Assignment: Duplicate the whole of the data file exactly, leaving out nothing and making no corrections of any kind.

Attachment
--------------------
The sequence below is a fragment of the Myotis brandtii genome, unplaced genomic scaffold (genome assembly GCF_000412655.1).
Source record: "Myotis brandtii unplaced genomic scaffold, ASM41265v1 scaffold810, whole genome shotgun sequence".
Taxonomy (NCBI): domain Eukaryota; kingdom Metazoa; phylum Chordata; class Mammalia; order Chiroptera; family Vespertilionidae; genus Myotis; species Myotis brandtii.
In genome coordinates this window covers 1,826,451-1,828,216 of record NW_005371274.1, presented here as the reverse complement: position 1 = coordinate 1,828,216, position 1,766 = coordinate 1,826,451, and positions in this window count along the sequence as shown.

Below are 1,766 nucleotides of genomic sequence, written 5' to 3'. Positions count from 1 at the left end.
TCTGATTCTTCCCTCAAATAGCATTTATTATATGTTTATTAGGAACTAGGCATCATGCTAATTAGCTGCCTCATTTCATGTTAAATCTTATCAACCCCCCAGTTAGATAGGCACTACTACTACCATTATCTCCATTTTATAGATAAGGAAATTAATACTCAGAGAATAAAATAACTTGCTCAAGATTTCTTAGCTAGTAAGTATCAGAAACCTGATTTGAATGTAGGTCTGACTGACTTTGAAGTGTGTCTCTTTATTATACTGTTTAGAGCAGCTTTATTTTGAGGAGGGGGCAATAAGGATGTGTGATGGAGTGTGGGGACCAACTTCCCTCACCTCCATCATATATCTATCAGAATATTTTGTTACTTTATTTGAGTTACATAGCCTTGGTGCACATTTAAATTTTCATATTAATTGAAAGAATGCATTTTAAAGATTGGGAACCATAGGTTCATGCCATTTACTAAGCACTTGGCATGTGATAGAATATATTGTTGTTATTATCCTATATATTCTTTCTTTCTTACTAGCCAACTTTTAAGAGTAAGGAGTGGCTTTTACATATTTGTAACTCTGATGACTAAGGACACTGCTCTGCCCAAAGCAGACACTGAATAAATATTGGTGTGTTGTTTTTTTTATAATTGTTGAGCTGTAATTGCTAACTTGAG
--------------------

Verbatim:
The sequence below is a fragment of the Myotis brandtii genome, unplaced genomic scaffold (genome assembly GCF_000412655.1).
Source record: "Myotis brandtii unplaced genomic scaffold, ASM41265v1 scaffold810, whole genome shotgun sequence".
Taxonomy (NCBI): domain Eukaryota; kingdom Metazoa; phylum Chordata; class Mammalia; order Chiroptera; family Vespertilionidae; genus Myotis; species Myotis brandtii.
In genome coordinates this window covers 1,826,451-1,828,216 of record NW_005371274.1, presented here as the reverse complement: position 1 = coordinate 1,828,216, position 1,766 = coordinate 1,826,451, and positions in this window count along the sequence as shown.

Below are 1,766 nucleotides of genomic sequence, written 5' to 3'. Positions count from 1 at the left end.
TCTGATTCTTCCCTCAAATAGCATTTATTATATGTTTATTAGGAACTAGGCATCATGCTAATTAGCTGCCTCATTTCATGTTAAATCTTATCAACCCCCCAGTTAGATAGGCACTACTACTACCATTATCTCCATTTTATAGATAAGGAAATTAATACTCAGAGAATAAAATAACTTGCTCAAGATTTCTTAGCTAGTAAGTATCAGAAACCTGATTTGAATGTAGGTCTGACTGACTTTGAAGTGTGTCTCTTTATTATACTGTTTAGAGCAGCTTTATTTTGAGGAGGGGGCAATAAGGATGTGTGATGGAGTGTGGGGACCAACTTCCCTCACCTCCATCATATATCTATCAGAATATTTTGTTACTTTATTTGAGTTACATAGCCTTGGTGCACATTTAAATTTTCATATTAATTGAAAGAATGCATTTTAAAGATTGGGAACCATAGGTTCATGCCATTTACTAAGCACTTGGCATGTGATAGAATATATTGTTGTTATTATCCTATATATTCTTTCTTTCTTACTAGCCAACTTTTAAGAGTAAGGAGTGGCTTTTACATATTTGTAACTCTGATGACTAAGGACACTGCTCTGCCCAAAGCAGACACTGAATAAATATTGGTGTGTTGTTTTTTTTATAATTGTTGAGCTGTAATTGCTAACTTGAG